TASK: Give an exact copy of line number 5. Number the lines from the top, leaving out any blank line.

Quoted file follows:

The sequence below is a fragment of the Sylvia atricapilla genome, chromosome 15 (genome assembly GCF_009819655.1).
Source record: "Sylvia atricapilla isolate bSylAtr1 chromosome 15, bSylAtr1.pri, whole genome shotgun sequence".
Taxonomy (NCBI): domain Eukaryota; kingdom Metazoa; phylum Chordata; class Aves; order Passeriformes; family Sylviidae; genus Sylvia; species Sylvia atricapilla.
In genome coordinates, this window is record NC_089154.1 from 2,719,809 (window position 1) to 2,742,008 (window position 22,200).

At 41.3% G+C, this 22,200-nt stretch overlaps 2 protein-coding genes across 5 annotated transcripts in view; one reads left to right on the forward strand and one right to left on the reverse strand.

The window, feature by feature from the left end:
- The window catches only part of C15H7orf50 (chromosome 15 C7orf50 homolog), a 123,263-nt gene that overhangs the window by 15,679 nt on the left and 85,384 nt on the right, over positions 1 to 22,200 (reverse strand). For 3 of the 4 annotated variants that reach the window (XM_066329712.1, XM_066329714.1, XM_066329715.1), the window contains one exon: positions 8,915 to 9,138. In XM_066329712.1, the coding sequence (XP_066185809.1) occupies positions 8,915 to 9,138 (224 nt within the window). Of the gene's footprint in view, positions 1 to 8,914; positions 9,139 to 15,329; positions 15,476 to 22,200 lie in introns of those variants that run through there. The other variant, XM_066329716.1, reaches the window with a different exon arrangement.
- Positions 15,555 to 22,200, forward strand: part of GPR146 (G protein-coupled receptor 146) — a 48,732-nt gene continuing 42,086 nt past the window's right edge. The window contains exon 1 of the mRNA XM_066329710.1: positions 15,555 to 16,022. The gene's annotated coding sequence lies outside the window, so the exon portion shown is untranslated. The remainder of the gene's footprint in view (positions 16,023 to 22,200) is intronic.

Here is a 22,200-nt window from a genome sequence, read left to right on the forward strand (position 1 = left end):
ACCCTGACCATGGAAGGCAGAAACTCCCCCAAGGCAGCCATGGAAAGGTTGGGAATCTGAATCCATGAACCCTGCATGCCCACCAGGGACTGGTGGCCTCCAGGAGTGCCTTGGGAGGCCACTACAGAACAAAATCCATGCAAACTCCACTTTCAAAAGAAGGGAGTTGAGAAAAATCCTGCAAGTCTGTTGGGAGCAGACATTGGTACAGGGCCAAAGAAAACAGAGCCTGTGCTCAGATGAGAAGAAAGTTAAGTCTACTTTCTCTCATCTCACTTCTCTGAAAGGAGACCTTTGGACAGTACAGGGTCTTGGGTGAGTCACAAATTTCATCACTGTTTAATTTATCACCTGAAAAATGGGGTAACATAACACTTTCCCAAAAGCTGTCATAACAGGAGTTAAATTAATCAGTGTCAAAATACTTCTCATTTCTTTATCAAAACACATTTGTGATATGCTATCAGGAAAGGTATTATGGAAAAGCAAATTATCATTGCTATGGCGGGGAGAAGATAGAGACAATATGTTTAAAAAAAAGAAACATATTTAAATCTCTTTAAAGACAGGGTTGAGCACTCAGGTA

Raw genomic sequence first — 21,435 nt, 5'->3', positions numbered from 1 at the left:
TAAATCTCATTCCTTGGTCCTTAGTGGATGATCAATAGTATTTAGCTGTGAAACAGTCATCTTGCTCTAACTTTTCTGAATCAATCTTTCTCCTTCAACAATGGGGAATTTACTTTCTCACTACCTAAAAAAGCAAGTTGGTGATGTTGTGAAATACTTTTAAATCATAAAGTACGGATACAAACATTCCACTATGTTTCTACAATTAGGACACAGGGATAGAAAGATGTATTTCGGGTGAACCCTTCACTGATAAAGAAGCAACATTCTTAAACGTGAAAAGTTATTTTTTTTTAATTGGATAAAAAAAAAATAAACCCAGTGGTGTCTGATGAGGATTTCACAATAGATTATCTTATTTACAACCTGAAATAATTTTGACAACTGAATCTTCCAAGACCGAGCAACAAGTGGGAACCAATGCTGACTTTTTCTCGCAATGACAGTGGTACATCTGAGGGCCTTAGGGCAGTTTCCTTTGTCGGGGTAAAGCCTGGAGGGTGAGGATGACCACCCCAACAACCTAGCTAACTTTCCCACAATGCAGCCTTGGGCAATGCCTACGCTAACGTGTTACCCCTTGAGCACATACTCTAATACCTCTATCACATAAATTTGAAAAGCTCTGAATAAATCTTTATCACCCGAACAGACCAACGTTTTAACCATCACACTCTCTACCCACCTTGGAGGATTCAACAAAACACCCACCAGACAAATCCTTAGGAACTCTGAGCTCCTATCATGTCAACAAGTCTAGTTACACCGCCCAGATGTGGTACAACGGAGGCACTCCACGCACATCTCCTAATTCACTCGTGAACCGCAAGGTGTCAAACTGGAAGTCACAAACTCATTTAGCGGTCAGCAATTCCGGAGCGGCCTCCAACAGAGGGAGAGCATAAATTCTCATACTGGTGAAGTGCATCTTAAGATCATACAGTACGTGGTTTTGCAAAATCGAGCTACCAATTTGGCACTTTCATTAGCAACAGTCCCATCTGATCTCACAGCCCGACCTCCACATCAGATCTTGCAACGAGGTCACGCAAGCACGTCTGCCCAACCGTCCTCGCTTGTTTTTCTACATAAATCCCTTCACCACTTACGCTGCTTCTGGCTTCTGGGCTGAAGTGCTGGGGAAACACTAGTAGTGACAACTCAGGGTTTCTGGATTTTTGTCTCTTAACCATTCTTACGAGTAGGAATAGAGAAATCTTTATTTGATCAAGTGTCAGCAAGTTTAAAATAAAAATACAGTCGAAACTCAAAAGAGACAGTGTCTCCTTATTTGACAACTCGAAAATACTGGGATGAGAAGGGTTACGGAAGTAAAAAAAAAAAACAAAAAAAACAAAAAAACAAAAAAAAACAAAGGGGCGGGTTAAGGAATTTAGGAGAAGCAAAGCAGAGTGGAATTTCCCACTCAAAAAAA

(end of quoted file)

At 41.3% G+C, this 22,200-nt stretch overlaps 2 protein-coding genes across 5 annotated transcripts in view; one reads left to right on the forward strand and one right to left on the reverse strand.